His name was Kris

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When people asked who he was, I said his name was Kris. I hate saying that phrase. Names have a way of turning people into nouns. Although the function of a name is to help us create pictures of people in our minds, it is devoid of the characteristics that actually define that person. A name is just an empty label.

Kris is more than just a name. He’s that kid who hid his Sublime tattoo from his parents and would crack your back with his powerful bear hugs. Kris was there when a group of my friends dressed up as jedis to the Harry Potter premiere and pissed off all the fans. We drank, blew things up and laughed with him, but on a sunny day in spring we lost a friend to suicide.

With most suicides there are some common warning signs: talking about suicide, withdrawing from others and saying good-bye. Although Kris displayed none of these, the latter hurts the most. A friend and I visited him at the deli where he worked two days before he died. After the usual “what’s up?” and “let’s chill soon,” we tried to convince him to kick us down a free sandwich as he had done in previous visits. Kris replied, “Nah man, my boss is here, I’ll get you guys a free one next time.”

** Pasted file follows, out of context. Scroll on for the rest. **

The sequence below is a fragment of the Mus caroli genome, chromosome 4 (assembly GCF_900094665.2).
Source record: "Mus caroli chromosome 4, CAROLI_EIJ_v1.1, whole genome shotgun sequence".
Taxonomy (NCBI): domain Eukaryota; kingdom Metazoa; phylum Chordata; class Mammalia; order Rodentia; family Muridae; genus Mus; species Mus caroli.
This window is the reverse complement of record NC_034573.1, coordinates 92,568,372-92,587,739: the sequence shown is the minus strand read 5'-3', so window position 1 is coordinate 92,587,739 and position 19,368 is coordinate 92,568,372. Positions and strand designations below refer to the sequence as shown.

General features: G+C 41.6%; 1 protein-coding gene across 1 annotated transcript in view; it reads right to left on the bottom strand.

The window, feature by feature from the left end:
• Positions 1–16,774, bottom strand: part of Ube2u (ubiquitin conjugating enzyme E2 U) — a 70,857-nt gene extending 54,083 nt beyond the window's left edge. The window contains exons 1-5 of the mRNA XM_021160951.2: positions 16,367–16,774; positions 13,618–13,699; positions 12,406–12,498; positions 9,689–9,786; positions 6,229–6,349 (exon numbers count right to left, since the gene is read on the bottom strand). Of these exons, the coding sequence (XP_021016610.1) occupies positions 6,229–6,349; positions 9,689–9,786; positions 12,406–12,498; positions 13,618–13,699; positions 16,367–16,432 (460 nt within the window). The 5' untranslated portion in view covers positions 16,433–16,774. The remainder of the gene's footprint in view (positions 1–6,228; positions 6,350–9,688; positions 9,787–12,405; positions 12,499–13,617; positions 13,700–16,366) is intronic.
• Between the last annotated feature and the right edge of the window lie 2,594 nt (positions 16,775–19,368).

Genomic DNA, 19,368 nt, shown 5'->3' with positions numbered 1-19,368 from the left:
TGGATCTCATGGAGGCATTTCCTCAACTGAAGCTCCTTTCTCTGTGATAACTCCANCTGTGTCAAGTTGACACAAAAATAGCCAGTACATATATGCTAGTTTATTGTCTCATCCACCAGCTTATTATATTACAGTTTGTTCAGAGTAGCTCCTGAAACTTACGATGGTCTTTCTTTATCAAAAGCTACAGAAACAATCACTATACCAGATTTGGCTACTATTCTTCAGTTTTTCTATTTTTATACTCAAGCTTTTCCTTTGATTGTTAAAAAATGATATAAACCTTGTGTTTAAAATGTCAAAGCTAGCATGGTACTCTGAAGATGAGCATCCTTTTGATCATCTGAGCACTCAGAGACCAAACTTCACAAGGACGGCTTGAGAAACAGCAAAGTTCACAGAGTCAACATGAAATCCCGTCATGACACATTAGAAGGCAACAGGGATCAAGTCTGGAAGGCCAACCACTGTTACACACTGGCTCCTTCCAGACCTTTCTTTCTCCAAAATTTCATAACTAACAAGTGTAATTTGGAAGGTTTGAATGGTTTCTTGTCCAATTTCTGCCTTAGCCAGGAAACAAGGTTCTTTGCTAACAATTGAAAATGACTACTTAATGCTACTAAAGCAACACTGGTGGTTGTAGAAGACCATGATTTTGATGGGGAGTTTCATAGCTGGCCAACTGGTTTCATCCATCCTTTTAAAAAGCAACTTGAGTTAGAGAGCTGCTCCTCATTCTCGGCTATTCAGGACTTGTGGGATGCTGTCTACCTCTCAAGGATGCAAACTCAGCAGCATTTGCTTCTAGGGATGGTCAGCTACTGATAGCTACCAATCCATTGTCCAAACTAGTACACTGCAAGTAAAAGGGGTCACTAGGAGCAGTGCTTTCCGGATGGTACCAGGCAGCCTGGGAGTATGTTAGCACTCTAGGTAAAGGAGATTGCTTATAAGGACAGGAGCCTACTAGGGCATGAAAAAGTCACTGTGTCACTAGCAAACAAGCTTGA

What hurts the most about Kris dying is knowing that help was just a call away. The pain that he was feeling clouded his vision so much that he failed to see the help that any of his friends would have given in a heartbeat. He didn’t see that the positive aspects of life outweigh anything that might have gotten him so upset. To live we have to die, to grow we must get old and to laugh we have to cry, but happiness can always be found. These are terms and conditions we accept when we punch in the clock at birth.

There are two big lessons people learn when a loved one dies. Lesson number one is that life is a temporary occupation. The second lesson is the most important: don’t forget to say “I love you” to people you admire. When Kris died I learned that I should always let the people in my life know that I am grateful for them. In retrospect, I realize that he was always the first one to tell his friends he loved them. I now know that by spreading the love, it tends to never be forgotten. It is only through love that lives are saved.

Thanks to Kris I understand that life is a heartbeat away from death. Every time I skydive or get close to nature I am honoring Kris and my own mortality. Balancing life and death is part of the cosmic dance that everything is part of. When I look at a tree I think of Kris and life’s equilibrium. The green leaves on the branch replace the dead ones on the ground in the same way that Kris has breathed a new life into me.

I don’t know what the afterlife is like. Perhaps God gives us a backstage pass to show us how he runs the show. Maybe our molecules break down and become a part of everything. Whatever it is, I hope that it involves an overdue sandwich with the people who I love. I can only hope that my life means as much to someone as Kris’ does to me. Kris was a good man and unbeknownst to him, my greatest life mentor. The memories that emerge in my mind when I think of him is what defines him. For now, I send those memories one of Kris’ signature bear hugs. His name was Kris.

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